This section is from the book "Sub-Alpine Plants Or Flowers Of The Swiss Woods And Meadows", by H. Stuart Thompson. Also available from Amazon: Sub-Alpine Plants: Or, Flowers of the Swiss Woods and Meadows.
A smaller plant than the last. Leaves deeply cut into linear segments, and the whole plant very hairy. Flowers large, solitary, erect or finally drooping, purple. Carpels with a long plumose beard. A very acrid plant with medicinal properties.
Dry, stony, sunny places, especially on chalk and limestone. It frequents the lower hills rather than the mountains. March to May.
Almost all Europe; Siberia. In Britain confined to a few chalk hills in the south and east of England. Local in Switzerland.
Plant 6-12 inches high, covered at first with silky hairs, later almost glabrous. Leaves with linear segments. Petiole broadened into a sheath at the base. Flowers solitary, dark violet, drooping, very silky outside; bell-shaped at first, star-shaped later, darker in colour and smaller than those of A. Pulsatilla. Rarely the flowers are blue, rose or whitish.
Sunny, stony places on the hills and lower Alps up to about 6500 feet - local. March and April. Autumn flowering specimens were found by the author near Sierre in the Rhone valley in 1911.
Switzerland, Dauphiny, Auvergne, S. Tyrol and Transylvania.
Characters those of Ranunculus, except that the petals have no nectary, though often deeply coloured at the base, and the seed is suspended and not erect, in the carpel. Leaves with very narrow" segments.
A small genus, chiefly confined to Southern Europe and Western Asia.
Stem about a foot high, almost glabrous; lower leaves reduced to scales, the others herbaceous, multifid, with linear segments. Flowers pale yellow, large, petals 10-15, lanceolate or oblong. Carpels oval, rounded, pubescent, with short recurved beak. Sepals pubescent.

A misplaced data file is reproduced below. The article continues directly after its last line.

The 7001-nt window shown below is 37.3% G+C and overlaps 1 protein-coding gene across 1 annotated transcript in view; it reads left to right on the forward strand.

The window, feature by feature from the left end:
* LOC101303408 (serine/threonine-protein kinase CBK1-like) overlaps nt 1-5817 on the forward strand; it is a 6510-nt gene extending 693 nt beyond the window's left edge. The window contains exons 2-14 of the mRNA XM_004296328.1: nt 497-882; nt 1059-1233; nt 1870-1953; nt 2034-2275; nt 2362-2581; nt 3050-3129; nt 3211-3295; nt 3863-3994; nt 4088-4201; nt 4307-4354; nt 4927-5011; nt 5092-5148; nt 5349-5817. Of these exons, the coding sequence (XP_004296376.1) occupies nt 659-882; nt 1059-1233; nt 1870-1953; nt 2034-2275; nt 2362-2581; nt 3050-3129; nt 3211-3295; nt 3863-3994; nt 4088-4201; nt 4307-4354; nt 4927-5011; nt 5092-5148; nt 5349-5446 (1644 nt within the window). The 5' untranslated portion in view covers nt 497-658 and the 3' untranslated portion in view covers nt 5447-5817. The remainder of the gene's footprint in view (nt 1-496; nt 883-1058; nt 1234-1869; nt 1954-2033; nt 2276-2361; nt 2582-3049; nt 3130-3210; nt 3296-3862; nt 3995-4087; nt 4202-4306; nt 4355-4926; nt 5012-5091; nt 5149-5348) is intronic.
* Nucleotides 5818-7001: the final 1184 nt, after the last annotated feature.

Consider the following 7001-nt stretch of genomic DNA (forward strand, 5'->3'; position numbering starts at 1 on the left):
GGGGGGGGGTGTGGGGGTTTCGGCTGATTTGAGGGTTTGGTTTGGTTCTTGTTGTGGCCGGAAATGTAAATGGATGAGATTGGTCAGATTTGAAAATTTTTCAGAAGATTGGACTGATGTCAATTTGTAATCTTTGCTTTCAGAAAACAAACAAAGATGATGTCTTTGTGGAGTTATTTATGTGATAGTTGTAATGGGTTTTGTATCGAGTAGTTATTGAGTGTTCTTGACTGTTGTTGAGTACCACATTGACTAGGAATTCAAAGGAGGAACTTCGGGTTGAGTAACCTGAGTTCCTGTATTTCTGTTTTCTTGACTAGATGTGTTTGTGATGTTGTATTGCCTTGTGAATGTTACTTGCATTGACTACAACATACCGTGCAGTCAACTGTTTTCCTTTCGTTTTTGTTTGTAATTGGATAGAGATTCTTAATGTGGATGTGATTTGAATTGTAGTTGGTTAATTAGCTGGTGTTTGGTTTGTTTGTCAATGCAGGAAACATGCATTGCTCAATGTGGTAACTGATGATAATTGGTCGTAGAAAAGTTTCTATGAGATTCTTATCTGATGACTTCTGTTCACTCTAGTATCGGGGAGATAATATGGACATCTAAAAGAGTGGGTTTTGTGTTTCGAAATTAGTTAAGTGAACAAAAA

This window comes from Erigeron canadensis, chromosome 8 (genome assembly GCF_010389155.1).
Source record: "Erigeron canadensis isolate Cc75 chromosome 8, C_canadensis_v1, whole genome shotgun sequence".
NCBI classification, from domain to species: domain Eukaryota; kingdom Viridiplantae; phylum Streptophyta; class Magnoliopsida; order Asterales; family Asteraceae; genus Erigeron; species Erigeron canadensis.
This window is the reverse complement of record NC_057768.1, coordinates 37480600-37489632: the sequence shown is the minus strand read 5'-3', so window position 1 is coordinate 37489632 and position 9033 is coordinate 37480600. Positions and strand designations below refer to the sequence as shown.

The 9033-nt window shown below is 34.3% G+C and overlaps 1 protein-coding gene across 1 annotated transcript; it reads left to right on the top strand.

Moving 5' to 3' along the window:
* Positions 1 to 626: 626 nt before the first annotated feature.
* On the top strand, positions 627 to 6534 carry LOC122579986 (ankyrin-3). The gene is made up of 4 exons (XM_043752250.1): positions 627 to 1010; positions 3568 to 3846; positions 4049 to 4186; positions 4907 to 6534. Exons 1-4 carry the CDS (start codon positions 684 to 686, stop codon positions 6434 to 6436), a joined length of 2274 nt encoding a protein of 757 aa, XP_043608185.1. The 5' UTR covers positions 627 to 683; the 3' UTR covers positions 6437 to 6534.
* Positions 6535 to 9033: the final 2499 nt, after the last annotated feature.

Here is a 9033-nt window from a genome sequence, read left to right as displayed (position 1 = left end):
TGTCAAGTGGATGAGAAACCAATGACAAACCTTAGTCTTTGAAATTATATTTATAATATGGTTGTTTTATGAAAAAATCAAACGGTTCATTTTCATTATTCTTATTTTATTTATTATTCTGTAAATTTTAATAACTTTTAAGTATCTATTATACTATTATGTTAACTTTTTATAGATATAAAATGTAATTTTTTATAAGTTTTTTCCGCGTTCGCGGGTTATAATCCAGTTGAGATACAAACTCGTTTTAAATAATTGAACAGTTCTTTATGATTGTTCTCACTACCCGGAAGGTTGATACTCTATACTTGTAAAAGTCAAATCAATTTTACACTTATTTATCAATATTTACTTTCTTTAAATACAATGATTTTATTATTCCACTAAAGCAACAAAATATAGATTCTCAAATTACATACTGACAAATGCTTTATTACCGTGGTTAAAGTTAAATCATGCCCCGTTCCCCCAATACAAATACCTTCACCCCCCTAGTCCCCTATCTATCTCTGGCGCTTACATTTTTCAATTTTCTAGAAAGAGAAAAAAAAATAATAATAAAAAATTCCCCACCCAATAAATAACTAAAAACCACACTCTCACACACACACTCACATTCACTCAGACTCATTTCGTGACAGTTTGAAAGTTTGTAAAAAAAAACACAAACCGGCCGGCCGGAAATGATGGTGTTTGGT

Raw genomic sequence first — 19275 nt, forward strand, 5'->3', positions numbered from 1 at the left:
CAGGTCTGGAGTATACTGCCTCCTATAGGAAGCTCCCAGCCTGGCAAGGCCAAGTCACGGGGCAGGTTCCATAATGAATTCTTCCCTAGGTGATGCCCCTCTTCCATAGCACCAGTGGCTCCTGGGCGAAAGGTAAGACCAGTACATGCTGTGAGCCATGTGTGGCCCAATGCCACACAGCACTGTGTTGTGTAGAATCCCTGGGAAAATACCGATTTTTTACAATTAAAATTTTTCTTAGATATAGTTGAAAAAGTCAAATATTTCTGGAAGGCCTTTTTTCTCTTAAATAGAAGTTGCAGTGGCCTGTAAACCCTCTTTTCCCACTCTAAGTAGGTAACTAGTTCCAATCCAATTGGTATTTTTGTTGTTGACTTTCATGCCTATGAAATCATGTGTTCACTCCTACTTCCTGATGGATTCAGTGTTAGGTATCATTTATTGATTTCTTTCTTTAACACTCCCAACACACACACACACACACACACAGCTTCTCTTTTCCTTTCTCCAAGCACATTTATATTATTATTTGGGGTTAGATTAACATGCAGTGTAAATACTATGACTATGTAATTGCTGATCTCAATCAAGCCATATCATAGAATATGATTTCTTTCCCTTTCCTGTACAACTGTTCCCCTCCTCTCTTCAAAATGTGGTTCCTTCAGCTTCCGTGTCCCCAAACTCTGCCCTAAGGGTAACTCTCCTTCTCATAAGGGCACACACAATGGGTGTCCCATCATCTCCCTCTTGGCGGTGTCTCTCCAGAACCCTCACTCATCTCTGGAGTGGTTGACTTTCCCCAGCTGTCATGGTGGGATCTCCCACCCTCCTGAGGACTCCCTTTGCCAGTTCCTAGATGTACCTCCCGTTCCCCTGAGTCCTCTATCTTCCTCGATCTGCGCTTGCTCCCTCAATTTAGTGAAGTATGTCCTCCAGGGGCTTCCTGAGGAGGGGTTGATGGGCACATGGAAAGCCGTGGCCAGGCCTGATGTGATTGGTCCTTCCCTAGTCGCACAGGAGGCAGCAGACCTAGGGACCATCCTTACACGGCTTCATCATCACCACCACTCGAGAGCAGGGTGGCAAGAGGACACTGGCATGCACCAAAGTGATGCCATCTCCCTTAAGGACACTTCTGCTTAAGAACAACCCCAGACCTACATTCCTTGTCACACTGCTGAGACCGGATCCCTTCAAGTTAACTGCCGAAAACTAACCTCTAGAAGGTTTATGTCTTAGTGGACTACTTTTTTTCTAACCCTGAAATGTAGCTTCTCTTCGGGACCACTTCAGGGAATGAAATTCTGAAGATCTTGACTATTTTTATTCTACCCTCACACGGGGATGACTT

Dry pastures, stony or wooded. April, May.
In several places in the Valais; Cevennes, Alsace, Spain, Central and South-Eastern Europe.
Both the late A. W. Bennett, in his Flora of the Alps, and F. E. Hulme, in Familiar Swiss Flowers, were in error in stating that this is a weed in cultivated ground in Switzerland. If on cultivated land it has been planted for sale in the market.
Stem about a foot high, slightly hairy; leaves all herbaceous, the lower ones large and longly petioled, 3-4 pinnate with linear segments. Flowers bright yellow; petals 10-15 oboval. Carpels angular, pubescent, with long, tapering, recurved beak.
Rock and cliffs; rare, 5000 to 6500 feet in the Eastern Pyrenees. June, July.
French and Spanish Pyrenees; and in one or two places in the Maritime Alps.
Adonis autumnalis L., with deep red petals, often with a black spot, and A. aestivalis L., with red and sometimes yellow flowers and glabrous sepals are annuals sometimes found among crops and in waste places in the mountains; but they cannot be considered sub-alpine. We have specimens of A. aestivalis from Mont Cenis, at about 6300 feet above the sea.